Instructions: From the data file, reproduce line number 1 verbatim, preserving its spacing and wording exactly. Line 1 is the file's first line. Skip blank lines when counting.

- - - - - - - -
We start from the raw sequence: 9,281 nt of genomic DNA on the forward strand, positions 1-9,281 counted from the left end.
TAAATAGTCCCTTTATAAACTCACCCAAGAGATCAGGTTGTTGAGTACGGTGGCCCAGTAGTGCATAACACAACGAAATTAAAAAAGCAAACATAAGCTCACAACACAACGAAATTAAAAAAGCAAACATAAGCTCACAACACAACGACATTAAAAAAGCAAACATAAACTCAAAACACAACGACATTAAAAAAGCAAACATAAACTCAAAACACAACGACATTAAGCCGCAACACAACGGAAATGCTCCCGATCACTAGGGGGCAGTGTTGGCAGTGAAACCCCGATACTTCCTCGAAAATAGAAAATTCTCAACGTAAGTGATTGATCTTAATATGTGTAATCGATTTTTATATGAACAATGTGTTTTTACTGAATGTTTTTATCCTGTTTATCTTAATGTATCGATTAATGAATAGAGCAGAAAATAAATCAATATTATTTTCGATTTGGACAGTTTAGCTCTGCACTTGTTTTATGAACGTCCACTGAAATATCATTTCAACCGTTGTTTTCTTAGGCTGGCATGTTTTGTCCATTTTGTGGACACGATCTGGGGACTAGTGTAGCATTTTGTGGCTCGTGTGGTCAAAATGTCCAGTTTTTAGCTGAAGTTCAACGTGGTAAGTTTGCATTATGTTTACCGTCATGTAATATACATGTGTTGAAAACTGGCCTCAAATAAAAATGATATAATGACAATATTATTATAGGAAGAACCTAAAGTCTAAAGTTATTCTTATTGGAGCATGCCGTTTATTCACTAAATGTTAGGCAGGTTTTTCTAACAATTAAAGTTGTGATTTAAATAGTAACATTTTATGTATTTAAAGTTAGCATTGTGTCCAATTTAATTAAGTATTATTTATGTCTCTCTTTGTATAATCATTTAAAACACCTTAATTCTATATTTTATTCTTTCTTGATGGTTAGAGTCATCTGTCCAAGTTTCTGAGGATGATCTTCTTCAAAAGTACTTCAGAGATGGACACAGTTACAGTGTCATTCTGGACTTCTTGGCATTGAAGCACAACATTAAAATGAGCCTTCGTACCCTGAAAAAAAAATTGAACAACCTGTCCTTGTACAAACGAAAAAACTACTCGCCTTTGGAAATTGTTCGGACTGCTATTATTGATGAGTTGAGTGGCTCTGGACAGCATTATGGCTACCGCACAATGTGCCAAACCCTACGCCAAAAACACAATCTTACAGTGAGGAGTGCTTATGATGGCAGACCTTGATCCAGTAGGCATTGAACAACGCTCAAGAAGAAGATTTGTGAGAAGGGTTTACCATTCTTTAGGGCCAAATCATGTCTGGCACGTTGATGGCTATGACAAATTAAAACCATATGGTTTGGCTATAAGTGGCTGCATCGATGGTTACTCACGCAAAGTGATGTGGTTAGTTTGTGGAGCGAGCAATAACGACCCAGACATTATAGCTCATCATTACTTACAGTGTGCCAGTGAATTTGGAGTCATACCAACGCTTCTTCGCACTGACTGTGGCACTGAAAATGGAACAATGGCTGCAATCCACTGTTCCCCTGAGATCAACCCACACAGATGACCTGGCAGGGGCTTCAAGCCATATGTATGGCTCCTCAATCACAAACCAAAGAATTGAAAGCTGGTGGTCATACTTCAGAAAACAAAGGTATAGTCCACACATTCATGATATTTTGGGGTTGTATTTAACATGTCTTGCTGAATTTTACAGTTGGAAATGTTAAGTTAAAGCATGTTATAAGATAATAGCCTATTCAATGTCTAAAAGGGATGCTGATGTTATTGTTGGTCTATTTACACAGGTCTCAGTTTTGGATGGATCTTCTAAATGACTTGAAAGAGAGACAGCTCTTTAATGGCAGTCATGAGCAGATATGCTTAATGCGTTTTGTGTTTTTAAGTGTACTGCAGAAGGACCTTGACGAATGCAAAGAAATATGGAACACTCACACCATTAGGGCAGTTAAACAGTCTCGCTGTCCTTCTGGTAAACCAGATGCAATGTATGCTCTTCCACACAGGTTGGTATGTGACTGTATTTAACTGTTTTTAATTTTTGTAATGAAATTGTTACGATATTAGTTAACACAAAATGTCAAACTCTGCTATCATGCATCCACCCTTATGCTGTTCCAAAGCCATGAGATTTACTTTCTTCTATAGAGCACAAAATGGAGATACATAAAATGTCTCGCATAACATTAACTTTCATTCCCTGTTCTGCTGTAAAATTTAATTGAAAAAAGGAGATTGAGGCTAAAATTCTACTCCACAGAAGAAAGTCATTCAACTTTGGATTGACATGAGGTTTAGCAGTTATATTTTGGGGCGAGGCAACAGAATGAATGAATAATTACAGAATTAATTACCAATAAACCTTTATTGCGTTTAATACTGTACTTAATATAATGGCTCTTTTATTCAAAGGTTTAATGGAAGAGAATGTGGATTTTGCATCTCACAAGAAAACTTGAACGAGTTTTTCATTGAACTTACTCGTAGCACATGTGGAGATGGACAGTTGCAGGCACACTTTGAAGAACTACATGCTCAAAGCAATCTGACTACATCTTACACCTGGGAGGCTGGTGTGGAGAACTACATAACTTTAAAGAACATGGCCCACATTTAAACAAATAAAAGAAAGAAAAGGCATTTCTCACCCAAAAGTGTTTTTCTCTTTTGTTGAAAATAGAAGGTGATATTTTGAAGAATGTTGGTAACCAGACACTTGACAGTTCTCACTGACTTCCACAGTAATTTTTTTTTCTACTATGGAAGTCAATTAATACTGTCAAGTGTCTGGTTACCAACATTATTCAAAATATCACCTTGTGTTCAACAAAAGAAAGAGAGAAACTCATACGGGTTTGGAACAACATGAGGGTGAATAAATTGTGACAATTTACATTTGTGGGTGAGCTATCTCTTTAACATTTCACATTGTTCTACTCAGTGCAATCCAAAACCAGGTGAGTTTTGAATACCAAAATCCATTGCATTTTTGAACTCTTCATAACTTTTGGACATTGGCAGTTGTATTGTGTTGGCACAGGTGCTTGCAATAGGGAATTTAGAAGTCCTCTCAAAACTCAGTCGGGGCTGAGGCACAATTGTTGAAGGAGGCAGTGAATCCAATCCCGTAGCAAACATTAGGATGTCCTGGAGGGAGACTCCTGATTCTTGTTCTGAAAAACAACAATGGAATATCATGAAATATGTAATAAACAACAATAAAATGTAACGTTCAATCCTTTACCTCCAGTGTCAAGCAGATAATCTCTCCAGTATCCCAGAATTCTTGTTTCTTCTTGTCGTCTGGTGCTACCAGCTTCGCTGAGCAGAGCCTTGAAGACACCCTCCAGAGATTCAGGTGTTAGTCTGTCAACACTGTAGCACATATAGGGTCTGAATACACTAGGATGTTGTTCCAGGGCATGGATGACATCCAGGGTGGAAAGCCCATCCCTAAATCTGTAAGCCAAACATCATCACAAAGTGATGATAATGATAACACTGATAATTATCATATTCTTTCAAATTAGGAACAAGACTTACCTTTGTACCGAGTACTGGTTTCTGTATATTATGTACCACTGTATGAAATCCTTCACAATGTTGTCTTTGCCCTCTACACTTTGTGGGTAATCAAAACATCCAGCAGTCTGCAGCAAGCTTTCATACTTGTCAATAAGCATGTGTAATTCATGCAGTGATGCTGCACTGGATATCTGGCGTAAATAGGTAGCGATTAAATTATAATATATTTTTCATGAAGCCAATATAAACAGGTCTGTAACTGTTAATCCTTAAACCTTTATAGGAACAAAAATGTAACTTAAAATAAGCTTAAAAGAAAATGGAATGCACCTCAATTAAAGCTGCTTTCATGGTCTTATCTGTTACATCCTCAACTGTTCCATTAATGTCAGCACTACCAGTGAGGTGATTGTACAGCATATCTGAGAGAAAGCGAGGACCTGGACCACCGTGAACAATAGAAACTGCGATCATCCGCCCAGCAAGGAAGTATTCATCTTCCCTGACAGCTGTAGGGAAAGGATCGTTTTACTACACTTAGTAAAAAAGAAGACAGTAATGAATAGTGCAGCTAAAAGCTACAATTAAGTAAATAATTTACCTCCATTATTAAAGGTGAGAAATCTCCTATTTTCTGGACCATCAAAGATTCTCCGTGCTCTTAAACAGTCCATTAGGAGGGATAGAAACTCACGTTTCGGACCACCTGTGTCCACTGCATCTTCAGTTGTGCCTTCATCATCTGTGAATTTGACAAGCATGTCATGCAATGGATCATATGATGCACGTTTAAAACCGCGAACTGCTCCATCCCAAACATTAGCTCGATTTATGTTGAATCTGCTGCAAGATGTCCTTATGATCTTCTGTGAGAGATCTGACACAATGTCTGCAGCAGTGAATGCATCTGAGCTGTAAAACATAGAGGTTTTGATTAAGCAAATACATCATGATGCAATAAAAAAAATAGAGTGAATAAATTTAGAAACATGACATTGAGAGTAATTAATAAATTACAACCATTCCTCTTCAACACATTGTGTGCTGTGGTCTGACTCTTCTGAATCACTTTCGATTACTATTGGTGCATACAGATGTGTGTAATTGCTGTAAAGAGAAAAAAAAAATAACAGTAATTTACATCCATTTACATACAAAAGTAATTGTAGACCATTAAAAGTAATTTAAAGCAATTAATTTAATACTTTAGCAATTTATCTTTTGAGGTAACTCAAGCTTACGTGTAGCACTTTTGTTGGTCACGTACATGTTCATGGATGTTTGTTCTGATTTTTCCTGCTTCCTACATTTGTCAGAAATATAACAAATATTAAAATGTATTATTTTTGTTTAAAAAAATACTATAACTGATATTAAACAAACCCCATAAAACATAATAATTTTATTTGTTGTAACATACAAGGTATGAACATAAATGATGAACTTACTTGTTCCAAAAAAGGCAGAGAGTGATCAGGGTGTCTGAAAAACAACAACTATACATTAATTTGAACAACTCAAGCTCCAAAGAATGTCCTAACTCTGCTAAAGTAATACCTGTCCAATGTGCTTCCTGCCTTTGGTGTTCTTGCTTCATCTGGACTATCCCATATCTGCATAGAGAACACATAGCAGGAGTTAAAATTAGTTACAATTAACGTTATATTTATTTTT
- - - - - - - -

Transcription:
We start from the raw sequence: 9,281 nt of genomic DNA on the forward strand, positions 1-9,281 counted from the left end.